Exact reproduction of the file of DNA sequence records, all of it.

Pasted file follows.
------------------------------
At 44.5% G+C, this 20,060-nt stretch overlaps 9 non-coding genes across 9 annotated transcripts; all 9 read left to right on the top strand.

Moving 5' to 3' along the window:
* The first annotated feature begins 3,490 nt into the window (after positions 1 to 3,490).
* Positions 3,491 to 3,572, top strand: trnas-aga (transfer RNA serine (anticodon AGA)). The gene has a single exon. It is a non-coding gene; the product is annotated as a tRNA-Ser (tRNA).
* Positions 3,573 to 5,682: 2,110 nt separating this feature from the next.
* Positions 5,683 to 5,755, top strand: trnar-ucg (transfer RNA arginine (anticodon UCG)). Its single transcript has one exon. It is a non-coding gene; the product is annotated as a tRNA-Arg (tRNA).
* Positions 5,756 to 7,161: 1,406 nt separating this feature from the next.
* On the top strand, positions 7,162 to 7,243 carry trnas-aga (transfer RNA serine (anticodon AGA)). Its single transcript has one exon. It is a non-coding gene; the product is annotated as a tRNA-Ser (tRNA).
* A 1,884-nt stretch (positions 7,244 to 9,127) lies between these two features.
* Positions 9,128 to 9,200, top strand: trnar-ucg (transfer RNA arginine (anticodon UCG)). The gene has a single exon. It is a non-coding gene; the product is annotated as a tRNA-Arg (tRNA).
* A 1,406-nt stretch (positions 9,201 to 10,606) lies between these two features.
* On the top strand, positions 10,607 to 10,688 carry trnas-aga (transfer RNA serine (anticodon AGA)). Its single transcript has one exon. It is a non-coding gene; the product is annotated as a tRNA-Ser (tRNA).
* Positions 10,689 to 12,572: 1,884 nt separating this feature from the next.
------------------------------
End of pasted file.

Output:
At 44.5% G+C, this 20,060-nt stretch overlaps 9 non-coding genes across 9 annotated transcripts; all 9 read left to right on the top strand.

Moving 5' to 3' along the window:
* The first annotated feature begins 3,490 nt into the window (after positions 1 to 3,490).
* Positions 3,491 to 3,572, top strand: trnas-aga (transfer RNA serine (anticodon AGA)). The gene has a single exon. It is a non-coding gene; the product is annotated as a tRNA-Ser (tRNA).
* Positions 3,573 to 5,682: 2,110 nt separating this feature from the next.
* Positions 5,683 to 5,755, top strand: trnar-ucg (transfer RNA arginine (anticodon UCG)). Its single transcript has one exon. It is a non-coding gene; the product is annotated as a tRNA-Arg (tRNA).
* Positions 5,756 to 7,161: 1,406 nt separating this feature from the next.
* On the top strand, positions 7,162 to 7,243 carry trnas-aga (transfer RNA serine (anticodon AGA)). Its single transcript has one exon. It is a non-coding gene; the product is annotated as a tRNA-Ser (tRNA).
* A 1,884-nt stretch (positions 7,244 to 9,127) lies between these two features.
* Positions 9,128 to 9,200, top strand: trnar-ucg (transfer RNA arginine (anticodon UCG)). The gene has a single exon. It is a non-coding gene; the product is annotated as a tRNA-Arg (tRNA).
* A 1,406-nt stretch (positions 9,201 to 10,606) lies between these two features.
* On the top strand, positions 10,607 to 10,688 carry trnas-aga (transfer RNA serine (anticodon AGA)). Its single transcript has one exon. It is a non-coding gene; the product is annotated as a tRNA-Ser (tRNA).
* Positions 10,689 to 12,572: 1,884 nt separating this feature from the next.